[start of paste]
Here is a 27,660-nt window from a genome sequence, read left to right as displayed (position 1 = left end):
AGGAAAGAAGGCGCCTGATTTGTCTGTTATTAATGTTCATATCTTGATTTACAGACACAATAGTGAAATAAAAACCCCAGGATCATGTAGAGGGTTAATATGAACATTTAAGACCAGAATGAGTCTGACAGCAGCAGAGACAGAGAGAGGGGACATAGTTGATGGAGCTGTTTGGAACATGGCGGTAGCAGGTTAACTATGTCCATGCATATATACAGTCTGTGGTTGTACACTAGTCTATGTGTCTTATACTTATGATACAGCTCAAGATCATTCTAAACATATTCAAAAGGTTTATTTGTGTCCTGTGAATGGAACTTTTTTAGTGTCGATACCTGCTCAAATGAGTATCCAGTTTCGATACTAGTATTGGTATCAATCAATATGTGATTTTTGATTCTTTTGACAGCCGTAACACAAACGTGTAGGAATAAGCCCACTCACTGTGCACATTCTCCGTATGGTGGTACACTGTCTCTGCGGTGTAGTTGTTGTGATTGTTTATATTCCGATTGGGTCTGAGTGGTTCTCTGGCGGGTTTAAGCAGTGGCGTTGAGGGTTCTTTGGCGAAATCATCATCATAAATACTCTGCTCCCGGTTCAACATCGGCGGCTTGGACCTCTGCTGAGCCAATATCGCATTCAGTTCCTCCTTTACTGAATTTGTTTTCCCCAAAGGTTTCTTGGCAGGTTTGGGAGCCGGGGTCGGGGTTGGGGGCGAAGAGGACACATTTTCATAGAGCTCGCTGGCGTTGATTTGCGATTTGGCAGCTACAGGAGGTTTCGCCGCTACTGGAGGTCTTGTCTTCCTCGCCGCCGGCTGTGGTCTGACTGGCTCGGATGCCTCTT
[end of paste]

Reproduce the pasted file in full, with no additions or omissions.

Here is a 27,660-nt window from a genome sequence, read left to right as displayed (position 1 = left end):
AGGAAAGAAGGCGCCTGATTTGTCTGTTATTAATGTTCATATCTTGATTTACAGACACAATAGTGAAATAAAAACCCCAGGATCATGTAGAGGGTTAATATGAACATTTAAGACCAGAATGAGTCTGACAGCAGCAGAGACAGAGAGAGGGGACATAGTTGATGGAGCTGTTTGGAACATGGCGGTAGCAGGTTAACTATGTCCATGCATATATACAGTCTGTGGTTGTACACTAGTCTATGTGTCTTATACTTATGATACAGCTCAAGATCATTCTAAACATATTCAAAAGGTTTATTTGTGTCCTGTGAATGGAACTTTTTTAGTGTCGATACCTGCTCAAATGAGTATCCAGTTTCGATACTAGTATTGGTATCAATCAATATGTGATTTTTGATTCTTTTGACAGCCGTAACACAAACGTGTAGGAATAAGCCCACTCACTGTGCACATTCTCCGTATGGTGGTACACTGTCTCTGCGGTGTAGTTGTTGTGATTGTTTATATTCCGATTGGGTCTGAGTGGTTCTCTGGCGGGTTTAAGCAGTGGCGTTGAGGGTTCTTTGGCGAAATCATCATCATAAATACTCTGCTCCCGGTTCAACATCGGCGGCTTGGACCTCTGCTGAGCCAATATCGCATTCAGTTCCTCCTTTACTGAATTTGTTTTCCCCAAAGGTTTCTTGGCAGGTTTGGGAGCCGGGGTCGGGGTTGGGGGCGAAGAGGACACATTTTCATAGAGCTCGCTGGCGTTGATTTGCGATTTGGCAGCTACAGGAGGTTTCGCCGCTACTGGAGGTCTTGTCTTCCTCGCCGCCGGCTGTGGTCTGACTGGCTCGGATGCCTCTT